Telco’s relationship with cloud? It’s complicated.
Bridging the massive gap between promise and reality has proved a constantly moving target, all while operators are moving rapidly themselves. But advanced validation approaches could finally be the key to unlocking cloud’s full potential in telco networks.
Today’s telco networks are typically a mix of 3G, 4G and emerging 5G tech. In, I highlighted the most viable paths forward on transferring services, applications and functions to the cloud. Telco’s earliest efforts in cloud ultimately took paths of least resistance (yet with limited success), typically resulting in 4G hardware and software being deployed in virtual wrappers. Yes, operators had technically made it to the cloud, but the anticipated benefits were nowhere to be seen. There was no agility or interoperability, which locked purchases of virtual stacks to a single vendor. Support requirements resembled that of a traditional appliance. OpEx wasn’t reduced, and increased in some situations, as more layers and management demands were introduced.
There was an upside though: operators had an opportunity to experience cloud in their own networks, on their own terms. Vendors gained critical cloud skills and operating expertise while building the teams and knowledgebase powering today’s 5G efforts. These are all important developments as telecom seeks to effectively migrate functions to private, public and/or hybrid clouds, and edge data centers. It’s also a critical step toward making all applications cloud native once and for all. That objective, however, means different approaches for different players in this game.
The ultimate goal is for older legacy and new 5G technologies (which are designed from the get-go for the cloud) to perform as a unified environment. Legacy technologies are in different states of readiness for the unified cloud environment. 4G, for example, needs vendor’s apps to be cloud native or cloud ready. Yet, depending on the vendor, they may or may not be ready to run on the cloud. This entails a “lift and shift” approach for migrating apps to the cloud, moving an application and its associated data to a cloud platform—without redesigning the app.
Along with migrating elements of a monolithic archaic environment, such as those found in 4G, some telcos face the challenge of having as many as five different vendors with five cloud environments. If an operator wants to go into the cloud world and have a virtual environment, they must contend with vendors selling them a full and separate vertical stack, where the ultimate objective is a unified cloud stack incorporating all vendors.
If an operator wants to go into the cloud world and have a virtual environment, they must contend with vendors selling them a full and separate vertical stack, where the ultimate objective is a unified cloud stack incorporating all vendors.
For all the lessons learned from the early adopters of cloud, though, challenges remain a mainstay of 5G cloud rollouts. With hyperscalers continuing to make inroads into telco networks and 5G-driven revenues hanging in the balance, sorting these issues quickly is now a top priority. Operators are grappling with a range of realities threatening the prospects of success:
A lack of fully-defined standards and true interoperability mean truly functional vertical stacks, or carefully-defined deployment environments, remain outside the norm. As a result, with rare exceptions, the choice and flexibility of cloud remains out of reach.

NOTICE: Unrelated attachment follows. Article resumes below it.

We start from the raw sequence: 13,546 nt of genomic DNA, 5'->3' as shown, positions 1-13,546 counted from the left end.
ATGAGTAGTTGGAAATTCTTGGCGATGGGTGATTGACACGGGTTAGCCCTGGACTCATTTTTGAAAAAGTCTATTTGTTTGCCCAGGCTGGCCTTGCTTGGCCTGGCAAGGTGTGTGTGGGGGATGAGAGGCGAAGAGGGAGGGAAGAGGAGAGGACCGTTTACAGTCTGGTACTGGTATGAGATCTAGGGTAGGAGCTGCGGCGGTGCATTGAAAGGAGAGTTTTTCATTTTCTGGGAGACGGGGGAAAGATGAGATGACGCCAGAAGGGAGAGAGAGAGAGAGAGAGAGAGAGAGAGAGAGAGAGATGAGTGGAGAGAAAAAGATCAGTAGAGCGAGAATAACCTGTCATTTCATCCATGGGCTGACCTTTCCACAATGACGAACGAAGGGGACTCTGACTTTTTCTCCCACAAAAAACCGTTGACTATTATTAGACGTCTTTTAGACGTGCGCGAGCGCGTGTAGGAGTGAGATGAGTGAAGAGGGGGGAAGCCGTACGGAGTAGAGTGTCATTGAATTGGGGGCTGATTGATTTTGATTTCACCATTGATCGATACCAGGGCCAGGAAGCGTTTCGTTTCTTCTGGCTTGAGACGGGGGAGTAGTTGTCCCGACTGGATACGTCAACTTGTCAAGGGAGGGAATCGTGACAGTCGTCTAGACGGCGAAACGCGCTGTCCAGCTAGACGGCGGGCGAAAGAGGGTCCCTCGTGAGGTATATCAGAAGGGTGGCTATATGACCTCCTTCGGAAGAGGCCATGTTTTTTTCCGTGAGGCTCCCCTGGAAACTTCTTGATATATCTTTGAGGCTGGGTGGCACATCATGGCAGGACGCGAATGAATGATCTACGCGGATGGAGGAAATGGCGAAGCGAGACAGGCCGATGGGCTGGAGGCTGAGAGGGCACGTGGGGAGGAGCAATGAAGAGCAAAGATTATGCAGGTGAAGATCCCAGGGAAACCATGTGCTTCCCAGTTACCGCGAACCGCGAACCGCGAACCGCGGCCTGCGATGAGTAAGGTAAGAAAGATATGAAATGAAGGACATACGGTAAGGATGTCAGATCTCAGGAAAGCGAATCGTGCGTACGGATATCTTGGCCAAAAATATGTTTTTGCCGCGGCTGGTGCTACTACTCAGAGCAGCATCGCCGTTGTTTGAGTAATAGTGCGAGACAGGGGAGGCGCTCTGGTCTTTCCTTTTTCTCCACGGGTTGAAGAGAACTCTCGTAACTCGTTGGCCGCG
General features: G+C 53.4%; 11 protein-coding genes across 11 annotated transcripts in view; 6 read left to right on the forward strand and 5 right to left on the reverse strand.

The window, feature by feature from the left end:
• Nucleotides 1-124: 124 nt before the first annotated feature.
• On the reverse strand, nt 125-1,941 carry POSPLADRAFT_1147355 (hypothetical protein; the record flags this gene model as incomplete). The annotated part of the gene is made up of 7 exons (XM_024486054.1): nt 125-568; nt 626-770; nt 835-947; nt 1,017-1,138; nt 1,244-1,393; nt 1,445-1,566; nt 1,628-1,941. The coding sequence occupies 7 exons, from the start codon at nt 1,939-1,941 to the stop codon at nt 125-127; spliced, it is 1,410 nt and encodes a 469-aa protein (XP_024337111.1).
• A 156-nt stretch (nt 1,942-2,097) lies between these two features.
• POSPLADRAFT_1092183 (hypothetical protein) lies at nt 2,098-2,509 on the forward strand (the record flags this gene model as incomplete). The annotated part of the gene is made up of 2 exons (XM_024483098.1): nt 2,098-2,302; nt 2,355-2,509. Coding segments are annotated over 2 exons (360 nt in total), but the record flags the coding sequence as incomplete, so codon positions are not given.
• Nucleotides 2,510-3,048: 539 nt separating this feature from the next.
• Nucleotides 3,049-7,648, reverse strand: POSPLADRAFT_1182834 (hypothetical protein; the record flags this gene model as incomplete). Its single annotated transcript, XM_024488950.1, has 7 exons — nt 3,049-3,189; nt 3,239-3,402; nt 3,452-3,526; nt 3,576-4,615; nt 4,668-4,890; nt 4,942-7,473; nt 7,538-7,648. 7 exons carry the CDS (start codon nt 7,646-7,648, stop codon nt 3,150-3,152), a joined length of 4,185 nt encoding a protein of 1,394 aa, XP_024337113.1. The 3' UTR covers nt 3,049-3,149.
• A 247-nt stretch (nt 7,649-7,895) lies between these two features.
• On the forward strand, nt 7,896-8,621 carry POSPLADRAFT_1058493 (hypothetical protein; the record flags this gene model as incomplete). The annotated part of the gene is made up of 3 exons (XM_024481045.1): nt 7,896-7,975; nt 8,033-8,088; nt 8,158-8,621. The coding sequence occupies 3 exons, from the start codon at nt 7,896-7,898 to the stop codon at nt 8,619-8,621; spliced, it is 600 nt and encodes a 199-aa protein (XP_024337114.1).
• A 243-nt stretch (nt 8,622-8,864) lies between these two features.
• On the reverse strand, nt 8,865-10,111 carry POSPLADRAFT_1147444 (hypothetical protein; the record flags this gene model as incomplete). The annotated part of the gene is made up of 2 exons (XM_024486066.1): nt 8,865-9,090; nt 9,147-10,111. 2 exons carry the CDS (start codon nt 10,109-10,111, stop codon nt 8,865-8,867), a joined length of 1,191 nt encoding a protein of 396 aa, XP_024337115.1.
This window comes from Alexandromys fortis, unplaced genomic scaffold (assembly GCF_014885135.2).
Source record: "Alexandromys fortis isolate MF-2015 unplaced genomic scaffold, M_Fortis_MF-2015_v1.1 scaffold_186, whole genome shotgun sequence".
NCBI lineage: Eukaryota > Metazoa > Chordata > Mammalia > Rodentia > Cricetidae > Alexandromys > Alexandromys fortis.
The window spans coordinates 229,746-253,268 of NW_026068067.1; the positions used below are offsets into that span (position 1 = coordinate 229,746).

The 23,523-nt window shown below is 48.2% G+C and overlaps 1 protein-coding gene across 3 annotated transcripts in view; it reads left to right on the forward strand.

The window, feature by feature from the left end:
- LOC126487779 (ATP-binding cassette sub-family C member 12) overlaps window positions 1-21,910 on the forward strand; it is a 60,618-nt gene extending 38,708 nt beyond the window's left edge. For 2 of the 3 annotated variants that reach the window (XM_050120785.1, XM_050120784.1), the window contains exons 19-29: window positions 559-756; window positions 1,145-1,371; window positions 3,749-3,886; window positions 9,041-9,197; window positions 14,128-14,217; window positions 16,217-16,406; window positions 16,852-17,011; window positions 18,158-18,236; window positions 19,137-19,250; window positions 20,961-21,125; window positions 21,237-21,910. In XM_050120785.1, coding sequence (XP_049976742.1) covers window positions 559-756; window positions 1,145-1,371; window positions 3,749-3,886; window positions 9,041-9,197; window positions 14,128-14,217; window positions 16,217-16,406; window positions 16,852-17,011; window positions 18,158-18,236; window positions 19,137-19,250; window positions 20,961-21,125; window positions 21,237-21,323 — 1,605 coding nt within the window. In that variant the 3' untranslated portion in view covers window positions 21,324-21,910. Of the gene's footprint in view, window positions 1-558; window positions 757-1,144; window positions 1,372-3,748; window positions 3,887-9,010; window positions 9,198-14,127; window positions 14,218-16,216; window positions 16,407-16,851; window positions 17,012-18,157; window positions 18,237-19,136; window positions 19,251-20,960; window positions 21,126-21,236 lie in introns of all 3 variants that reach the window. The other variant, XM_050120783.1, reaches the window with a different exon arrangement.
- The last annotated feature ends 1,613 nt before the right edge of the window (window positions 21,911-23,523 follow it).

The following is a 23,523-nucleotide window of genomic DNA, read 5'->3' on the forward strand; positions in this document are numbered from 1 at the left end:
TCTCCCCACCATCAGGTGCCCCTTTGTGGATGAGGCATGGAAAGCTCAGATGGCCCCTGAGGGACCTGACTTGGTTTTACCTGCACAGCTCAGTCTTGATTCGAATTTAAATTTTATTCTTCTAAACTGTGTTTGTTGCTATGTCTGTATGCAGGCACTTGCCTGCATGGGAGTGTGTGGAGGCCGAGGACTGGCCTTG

Even for solutions from across the vendor ecosystem that are technically compatible from an input/output perspective, the performance quality of a particular stack is not guaranteed.
Unlike more consumer-focused 4G requirements, the considerable range of applications operators must support for 5G’s divergence of paths on cloud strategy means continuous complexity is the new common denominator for any approach.
Further compounding performance challenges is the potentially negative impact of resource-intensive functions all competing in the same environment (e.g., “noisy neighbors”) that can create unforeseen load crises when storms or major events (some planned, others unexpected) overwhelm networks.
The good news is that none of these challenges are insurmountable. The dream of agility to move fast, making updates in a matter of weeks, cutting costs with optimized resources and automation to deliver high performance, with fewer resources, is within reach. It will, however, require comprehensive and continuous testing and validation efforts driven by holistic CI/CD and DevOps best practices. These capabilities are the kind that fall considerably outside the scope of previous testing demands that operators and vendors could once address handily in-house with the right equipment and test teams.
Today, common environments must be simulated and tested under highly-realistic conditions. Consider the curveballs coming down the pike, like edge computing, Open RAN and network slicing, for a sense of how expansive testing needs will need to become. It’s a simple fact that operators without a proactive, low-touch strategy for staying on top of testing for the hundreds, and eventually thousands, of configuration possibilities, will never truly realize the full potential of cloud.
What does this look like in practice? It’s a progressive approach that starts with standalone performance-based I/O testing for cloud native software, incrementally adding more functions and situations until it emulates a full real-world live environment, putting a full load on that system and then testing again. It means emulating every network function, from every vendor update as it is released, to be able to conduct realistic timely and useful validations.
This is the new bar for 5G cloud success. Anything less means settling for a shadow of cloud’s true potential. To learn more, read theeBook.